I want summer to slow down and it has barely started.There are a lot of "shoulds" in my head right now. Day camp sign ups, dates to coordinate with friends, and I am struggling. Partly because of all the decisions. I am tired, we are moving, and I am wrapping up from the school year; but part of it is also the fear of the summer plans taking over causing me to miss out on lazy mornings, giggles in the pool, and the spontaneous. Summer itself brings anticipation. A promise of having some down time, catching up with friends and family, and getting away; but these best laid plans can monopolize the months and we are left wondering where summer went. Similar to the times when you are asked about your weekend and you can't remember what you did. It wasn't that it didn't include fun events but there was little presence or consciousness to it, rather more of a momentum, like it happened to us. I don't want summer, or life to happen to me and my family. I want to be there.
Here are seven ways to keep summer fun and stress free:
Katie Hurley, author of The Happy Kid Handbook says that when we are “over-scheduled and under-slept, all systems go down.” She suggests looking at the calendar and finding what should stay and go from the list of well intentioned activities. I often tell clients that their to don't list is as important as their to do. This can be key for summer too.
Sometimes the over-scheduling is born from anxious thoughts that if our children aren't in everything the neighbours are in then they are missing out. We operate from a position that we, the summer, the plans, the memories are not enough. This might cause us to make it into a busy, stressful and less enjoyable summer. Take a deep breath and ask yourself what your values and desires are for your children and then analyze if adding another lesson or camp is really a positive plan or if it is coming from a position of fear.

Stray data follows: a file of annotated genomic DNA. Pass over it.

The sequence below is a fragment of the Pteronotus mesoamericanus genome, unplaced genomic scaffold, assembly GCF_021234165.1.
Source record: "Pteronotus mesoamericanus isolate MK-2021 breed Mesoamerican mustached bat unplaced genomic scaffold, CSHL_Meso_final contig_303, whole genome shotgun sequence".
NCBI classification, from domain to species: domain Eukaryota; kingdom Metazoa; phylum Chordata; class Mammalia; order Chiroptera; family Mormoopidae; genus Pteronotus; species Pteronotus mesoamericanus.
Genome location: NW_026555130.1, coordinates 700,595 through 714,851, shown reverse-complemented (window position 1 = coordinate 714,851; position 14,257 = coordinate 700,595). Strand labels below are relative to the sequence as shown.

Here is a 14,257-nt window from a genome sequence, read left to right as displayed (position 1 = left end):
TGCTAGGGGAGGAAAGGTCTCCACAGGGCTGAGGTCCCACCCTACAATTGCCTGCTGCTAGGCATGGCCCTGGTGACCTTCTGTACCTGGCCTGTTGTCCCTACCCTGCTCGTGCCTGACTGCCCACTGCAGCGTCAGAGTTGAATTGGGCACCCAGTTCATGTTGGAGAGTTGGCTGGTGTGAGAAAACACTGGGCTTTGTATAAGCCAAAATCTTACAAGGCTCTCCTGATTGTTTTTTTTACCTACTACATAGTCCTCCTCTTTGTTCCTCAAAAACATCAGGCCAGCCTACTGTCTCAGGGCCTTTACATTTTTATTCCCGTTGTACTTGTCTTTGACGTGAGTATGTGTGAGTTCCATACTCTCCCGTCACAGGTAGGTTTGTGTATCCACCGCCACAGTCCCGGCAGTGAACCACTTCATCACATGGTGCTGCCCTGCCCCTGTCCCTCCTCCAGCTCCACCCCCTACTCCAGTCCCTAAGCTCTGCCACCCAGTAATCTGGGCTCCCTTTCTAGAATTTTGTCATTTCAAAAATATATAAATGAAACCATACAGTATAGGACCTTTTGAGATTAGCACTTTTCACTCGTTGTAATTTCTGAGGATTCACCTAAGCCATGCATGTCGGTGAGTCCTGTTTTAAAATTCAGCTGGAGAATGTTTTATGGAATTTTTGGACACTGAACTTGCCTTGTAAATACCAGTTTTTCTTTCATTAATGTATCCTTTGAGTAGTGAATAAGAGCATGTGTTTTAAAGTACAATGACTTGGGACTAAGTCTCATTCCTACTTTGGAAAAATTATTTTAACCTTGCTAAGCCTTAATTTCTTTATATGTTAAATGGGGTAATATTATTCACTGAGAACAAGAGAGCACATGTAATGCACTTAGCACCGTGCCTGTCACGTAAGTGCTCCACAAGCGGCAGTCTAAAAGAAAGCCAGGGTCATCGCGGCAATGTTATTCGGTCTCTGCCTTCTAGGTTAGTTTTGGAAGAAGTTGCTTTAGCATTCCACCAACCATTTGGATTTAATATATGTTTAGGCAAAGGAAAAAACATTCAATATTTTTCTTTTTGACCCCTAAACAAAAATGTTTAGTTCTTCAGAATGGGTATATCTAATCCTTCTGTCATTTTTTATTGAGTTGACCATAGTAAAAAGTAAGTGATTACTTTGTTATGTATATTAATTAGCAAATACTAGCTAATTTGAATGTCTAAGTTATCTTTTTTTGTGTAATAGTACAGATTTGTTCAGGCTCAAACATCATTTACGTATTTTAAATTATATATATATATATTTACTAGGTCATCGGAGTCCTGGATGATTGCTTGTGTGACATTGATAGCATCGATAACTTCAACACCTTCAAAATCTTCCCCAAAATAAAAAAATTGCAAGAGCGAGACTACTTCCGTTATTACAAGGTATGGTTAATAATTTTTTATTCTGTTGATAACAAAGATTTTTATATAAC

Author Susan Newman states that in this fast-paced competitive world the quest to provide more and more for our children with vacations, presents, and perfect memories can become over the top. Not that surprisingly, it is the little things they remember from summer. The little things are certainly what I remember from my childhood... eating popsicles on the steps or biking with friends. Spending time together is enough for your family bond. Newman urges us to let go of the pressure to make “picture perfect memories.”
Play is important for creativity, learning, relationships and mental health. Letting children free play helps them tap into their imaginations, practice empathy, learn about themselves, become problems solvers, works on resiliency and practice self control. These are important skills, many of which tie into self regulation, one of the biggest predictors of success for children, beating out SAT scores and IQ tests.
Boredom is good for your child, in fact most parents crave such time for ourselves. Boredom allows kids to have that space to think and become. As Psychologist Dr. Vanessa Lapointe points out, boredom needs to be reframed as a good thing.
Limiting screen time can open up connected family time. How often do we see families sitting around a table each on their phones? Or in separate rooms of the house watching Netflix? We are missing out. Hands Free Mama Rachel Macy Stafford states “We must invite each other to the common areas of our lives. We must not stay closed up, separated, and disconnected.” Make a new rule to have your devices in a common area and encourage times of unplugging and connecting making room for imagination, spontaneous conversation, cooperation, ideas and hugs.
The new normal of summer can mean more time together and it also mean more instruction from you. You might feel like the task master trying to keep everything afloat. Self reflection might reveal areas you can let go of. Dr. Jessica Michaelson says “you must believe that you are good and worthy and safe even when there is work left undone.” And you are, so rest in that and allow the crumbs to fall where they may, and that might be literally!
So let be present be the summer mantra for your family. For a truly enjoyable summer we need to practice this mindfulness, keep ahold of ourselves, harness the momentum and focus on what our summer values are.
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